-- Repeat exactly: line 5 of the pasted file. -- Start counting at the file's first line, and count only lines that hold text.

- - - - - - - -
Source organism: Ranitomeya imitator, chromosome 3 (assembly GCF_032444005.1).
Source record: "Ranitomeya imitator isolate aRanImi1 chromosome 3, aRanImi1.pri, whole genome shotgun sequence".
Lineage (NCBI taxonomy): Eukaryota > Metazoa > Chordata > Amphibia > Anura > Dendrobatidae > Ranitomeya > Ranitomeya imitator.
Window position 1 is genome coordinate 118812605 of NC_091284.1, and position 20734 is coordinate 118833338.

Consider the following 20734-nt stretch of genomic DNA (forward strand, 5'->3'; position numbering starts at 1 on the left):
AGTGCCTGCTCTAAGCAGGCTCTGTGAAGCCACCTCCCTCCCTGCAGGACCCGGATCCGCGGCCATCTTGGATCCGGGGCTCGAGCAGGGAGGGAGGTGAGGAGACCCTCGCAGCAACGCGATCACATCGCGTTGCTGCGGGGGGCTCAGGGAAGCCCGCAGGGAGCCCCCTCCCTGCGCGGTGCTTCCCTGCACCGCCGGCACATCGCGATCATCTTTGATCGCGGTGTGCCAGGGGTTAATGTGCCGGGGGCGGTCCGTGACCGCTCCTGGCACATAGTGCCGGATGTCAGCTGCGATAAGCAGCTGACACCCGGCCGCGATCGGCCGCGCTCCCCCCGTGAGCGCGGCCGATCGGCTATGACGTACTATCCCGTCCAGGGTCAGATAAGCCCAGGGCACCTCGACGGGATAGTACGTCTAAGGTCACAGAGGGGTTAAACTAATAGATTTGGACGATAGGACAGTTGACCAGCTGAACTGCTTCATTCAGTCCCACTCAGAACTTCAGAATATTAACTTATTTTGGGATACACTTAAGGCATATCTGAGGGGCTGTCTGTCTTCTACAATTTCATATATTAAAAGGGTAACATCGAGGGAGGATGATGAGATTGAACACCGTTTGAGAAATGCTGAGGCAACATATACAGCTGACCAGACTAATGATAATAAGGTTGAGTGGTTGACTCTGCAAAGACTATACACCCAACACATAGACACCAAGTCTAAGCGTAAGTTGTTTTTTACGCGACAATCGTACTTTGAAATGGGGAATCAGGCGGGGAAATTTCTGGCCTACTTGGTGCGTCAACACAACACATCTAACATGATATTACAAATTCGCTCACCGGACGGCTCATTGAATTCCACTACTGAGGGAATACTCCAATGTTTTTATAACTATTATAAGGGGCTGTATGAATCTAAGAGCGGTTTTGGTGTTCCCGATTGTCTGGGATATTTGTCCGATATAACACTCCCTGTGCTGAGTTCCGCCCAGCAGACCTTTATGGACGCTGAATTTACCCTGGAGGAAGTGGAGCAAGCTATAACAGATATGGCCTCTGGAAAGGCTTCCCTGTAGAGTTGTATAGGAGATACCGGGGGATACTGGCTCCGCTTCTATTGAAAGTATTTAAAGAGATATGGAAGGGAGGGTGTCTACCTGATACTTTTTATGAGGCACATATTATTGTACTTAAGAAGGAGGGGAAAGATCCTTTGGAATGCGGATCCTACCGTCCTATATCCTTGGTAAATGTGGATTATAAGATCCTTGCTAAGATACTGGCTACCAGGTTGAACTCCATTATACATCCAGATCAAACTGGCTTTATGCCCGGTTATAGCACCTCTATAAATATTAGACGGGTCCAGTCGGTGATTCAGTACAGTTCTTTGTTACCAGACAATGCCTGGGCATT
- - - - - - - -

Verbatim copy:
Consider the following 20734-nt stretch of genomic DNA (forward strand, 5'->3'; position numbering starts at 1 on the left):